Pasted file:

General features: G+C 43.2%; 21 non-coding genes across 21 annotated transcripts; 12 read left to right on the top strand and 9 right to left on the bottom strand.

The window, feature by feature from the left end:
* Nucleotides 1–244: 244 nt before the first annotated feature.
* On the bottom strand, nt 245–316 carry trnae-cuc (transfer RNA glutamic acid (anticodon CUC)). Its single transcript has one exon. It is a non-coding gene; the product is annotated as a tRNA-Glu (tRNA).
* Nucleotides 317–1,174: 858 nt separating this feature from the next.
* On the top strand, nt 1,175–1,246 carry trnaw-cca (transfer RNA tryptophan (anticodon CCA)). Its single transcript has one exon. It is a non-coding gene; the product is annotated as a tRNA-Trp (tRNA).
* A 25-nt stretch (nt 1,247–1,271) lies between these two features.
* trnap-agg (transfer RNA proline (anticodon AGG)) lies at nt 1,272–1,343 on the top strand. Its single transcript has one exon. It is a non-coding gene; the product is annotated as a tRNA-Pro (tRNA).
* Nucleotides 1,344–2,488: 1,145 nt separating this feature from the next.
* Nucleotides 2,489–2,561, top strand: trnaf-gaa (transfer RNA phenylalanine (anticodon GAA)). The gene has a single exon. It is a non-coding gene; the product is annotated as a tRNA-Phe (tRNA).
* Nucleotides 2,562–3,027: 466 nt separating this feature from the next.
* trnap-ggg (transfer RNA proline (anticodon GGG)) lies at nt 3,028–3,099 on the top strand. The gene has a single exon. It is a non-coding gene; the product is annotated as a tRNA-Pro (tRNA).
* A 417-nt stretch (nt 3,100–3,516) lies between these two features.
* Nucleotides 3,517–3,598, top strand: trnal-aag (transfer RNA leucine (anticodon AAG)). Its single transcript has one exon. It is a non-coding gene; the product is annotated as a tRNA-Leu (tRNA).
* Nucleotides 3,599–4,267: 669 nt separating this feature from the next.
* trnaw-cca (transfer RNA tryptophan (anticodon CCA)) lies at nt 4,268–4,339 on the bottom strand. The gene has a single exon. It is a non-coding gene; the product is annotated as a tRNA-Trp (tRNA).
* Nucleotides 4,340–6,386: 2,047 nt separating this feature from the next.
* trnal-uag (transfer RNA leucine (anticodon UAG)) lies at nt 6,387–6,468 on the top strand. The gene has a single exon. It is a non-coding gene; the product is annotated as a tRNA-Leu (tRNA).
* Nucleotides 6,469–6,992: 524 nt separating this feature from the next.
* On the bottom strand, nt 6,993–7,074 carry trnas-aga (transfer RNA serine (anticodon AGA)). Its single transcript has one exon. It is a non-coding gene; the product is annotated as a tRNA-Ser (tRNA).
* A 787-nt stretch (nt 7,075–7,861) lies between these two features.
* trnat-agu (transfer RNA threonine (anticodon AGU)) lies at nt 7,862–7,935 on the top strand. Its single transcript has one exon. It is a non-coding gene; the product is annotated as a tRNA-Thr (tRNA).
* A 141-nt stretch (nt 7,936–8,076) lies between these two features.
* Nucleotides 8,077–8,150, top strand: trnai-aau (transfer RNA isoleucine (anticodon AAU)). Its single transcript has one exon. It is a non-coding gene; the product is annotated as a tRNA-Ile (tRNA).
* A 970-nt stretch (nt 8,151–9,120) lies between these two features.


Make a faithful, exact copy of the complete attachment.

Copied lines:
General features: G+C 43.2%; 21 non-coding genes across 21 annotated transcripts; 12 read left to right on the top strand and 9 right to left on the bottom strand.

The window, feature by feature from the left end:
* Nucleotides 1–244: 244 nt before the first annotated feature.
* On the bottom strand, nt 245–316 carry trnae-cuc (transfer RNA glutamic acid (anticodon CUC)). Its single transcript has one exon. It is a non-coding gene; the product is annotated as a tRNA-Glu (tRNA).
* Nucleotides 317–1,174: 858 nt separating this feature from the next.
* On the top strand, nt 1,175–1,246 carry trnaw-cca (transfer RNA tryptophan (anticodon CCA)). Its single transcript has one exon. It is a non-coding gene; the product is annotated as a tRNA-Trp (tRNA).
* A 25-nt stretch (nt 1,247–1,271) lies between these two features.
* trnap-agg (transfer RNA proline (anticodon AGG)) lies at nt 1,272–1,343 on the top strand. Its single transcript has one exon. It is a non-coding gene; the product is annotated as a tRNA-Pro (tRNA).
* Nucleotides 1,344–2,488: 1,145 nt separating this feature from the next.
* Nucleotides 2,489–2,561, top strand: trnaf-gaa (transfer RNA phenylalanine (anticodon GAA)). The gene has a single exon. It is a non-coding gene; the product is annotated as a tRNA-Phe (tRNA).
* Nucleotides 2,562–3,027: 466 nt separating this feature from the next.
* trnap-ggg (transfer RNA proline (anticodon GGG)) lies at nt 3,028–3,099 on the top strand. The gene has a single exon. It is a non-coding gene; the product is annotated as a tRNA-Pro (tRNA).
* A 417-nt stretch (nt 3,100–3,516) lies between these two features.
* Nucleotides 3,517–3,598, top strand: trnal-aag (transfer RNA leucine (anticodon AAG)). Its single transcript has one exon. It is a non-coding gene; the product is annotated as a tRNA-Leu (tRNA).
* Nucleotides 3,599–4,267: 669 nt separating this feature from the next.
* trnaw-cca (transfer RNA tryptophan (anticodon CCA)) lies at nt 4,268–4,339 on the bottom strand. The gene has a single exon. It is a non-coding gene; the product is annotated as a tRNA-Trp (tRNA).
* Nucleotides 4,340–6,386: 2,047 nt separating this feature from the next.
* trnal-uag (transfer RNA leucine (anticodon UAG)) lies at nt 6,387–6,468 on the top strand. The gene has a single exon. It is a non-coding gene; the product is annotated as a tRNA-Leu (tRNA).
* Nucleotides 6,469–6,992: 524 nt separating this feature from the next.
* On the bottom strand, nt 6,993–7,074 carry trnas-aga (transfer RNA serine (anticodon AGA)). Its single transcript has one exon. It is a non-coding gene; the product is annotated as a tRNA-Ser (tRNA).
* A 787-nt stretch (nt 7,075–7,861) lies between these two features.
* trnat-agu (transfer RNA threonine (anticodon AGU)) lies at nt 7,862–7,935 on the top strand. Its single transcript has one exon. It is a non-coding gene; the product is annotated as a tRNA-Thr (tRNA).
* A 141-nt stretch (nt 7,936–8,076) lies between these two features.
* Nucleotides 8,077–8,150, top strand: trnai-aau (transfer RNA isoleucine (anticodon AAU)). Its single transcript has one exon. It is a non-coding gene; the product is annotated as a tRNA-Ile (tRNA).
* A 970-nt stretch (nt 8,151–9,120) lies between these two features.